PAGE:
In creating the project, Zygar realized that every country had its own unique take and stereotypes about 1968. Americans, for example, might think about the assassinations of Martin Luther King Jr. and RFK, the student protests against the Vietnam War, and civil-rights demonstrations. “Western Europeans remember 1968 as eventful for France, because of its student uprising,” says Zygar. “In Eastern Europe, most people would say the year was about the Prague Spring. In Russia, it was the year of the Soviet dissident movement. It was also the last year that the USSR was ideologically powerful, because after the Prague Spring, it lost popularity among European cultural elites. In China, 1968 is remembered as the peak of the Cultural Revolution.”

While Future 1968.Digital episodes delve into these specific political events, they also cover the cultural shifts taking place. “The most important things about 1968 were cultural — particularly the idea of human rights, which became a mainstream concept as a result of that year,” says Zygar. “It was also the most important year of the sexual revolution, of second-wave feminism and women’s rights.” Episodes are dedicated to feminist activist Betty Friedan, fashion icon Yves Saint Laurent, boxer Muhammed Ali and artist Andy Warhol, as well as to the rise of contraceptives and the sexual revolution.

Why should people care about 1968 today? The year is significant not only because we’re marking its 50-year anniversary. As far as Zygar is concerned, it was a moment of political and cultural upheaval that gave us the world as we now know it — so it bears mining for insight and connecting the dots. “History is just a rehearsal of what’s happening now,” says Zygar, who is busy completing the series and also creating The Russian History Map, a history-based game aimed at young people. “There’s a new Cold War; Black Lives Matter is similar to the 1968 campaign for civil rights; and #MeToo is the new wave of feminist protest.”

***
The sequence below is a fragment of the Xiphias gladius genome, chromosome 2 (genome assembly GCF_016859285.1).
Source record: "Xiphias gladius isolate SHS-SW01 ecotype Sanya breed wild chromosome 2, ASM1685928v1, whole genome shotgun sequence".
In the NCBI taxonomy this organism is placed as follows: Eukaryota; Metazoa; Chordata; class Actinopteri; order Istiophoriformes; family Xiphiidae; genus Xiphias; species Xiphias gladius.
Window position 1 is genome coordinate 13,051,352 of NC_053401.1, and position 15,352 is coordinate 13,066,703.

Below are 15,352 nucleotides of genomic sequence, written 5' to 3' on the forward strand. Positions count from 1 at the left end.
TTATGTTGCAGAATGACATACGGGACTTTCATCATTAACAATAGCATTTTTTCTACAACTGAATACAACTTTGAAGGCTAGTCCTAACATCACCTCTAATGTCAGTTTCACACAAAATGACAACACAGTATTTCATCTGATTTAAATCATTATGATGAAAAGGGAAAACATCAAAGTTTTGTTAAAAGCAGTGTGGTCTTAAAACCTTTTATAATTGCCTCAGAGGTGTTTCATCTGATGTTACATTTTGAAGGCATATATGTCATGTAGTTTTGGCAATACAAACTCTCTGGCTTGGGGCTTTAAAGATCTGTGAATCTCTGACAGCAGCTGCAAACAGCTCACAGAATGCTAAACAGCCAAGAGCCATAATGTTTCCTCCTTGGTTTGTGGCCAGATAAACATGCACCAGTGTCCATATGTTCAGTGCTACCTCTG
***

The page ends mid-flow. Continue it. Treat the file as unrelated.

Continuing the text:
Our constant connectivity has accelerated some of the innovations that began back then. “In 1968, the first-ever propaganda TV program on Soviet television was established,” Zygar says. “It still exists, but back then, it was the only piece of Soviet propaganda. Those who are out to influence the public are more technologically advanced than they used to be, and the number of methods and leverages is much more diverse.”

By considering 1968 and how far we’ve since come — or not — we can get some long-term perspective on where we are and how we might proceed. “If we take history as a pretext, we can think more clearly about possible future scenarios,” says Zygar. “If we see we still have similar problems as we did 50 years ago, we must learn from the successes and failures of our predecessors.”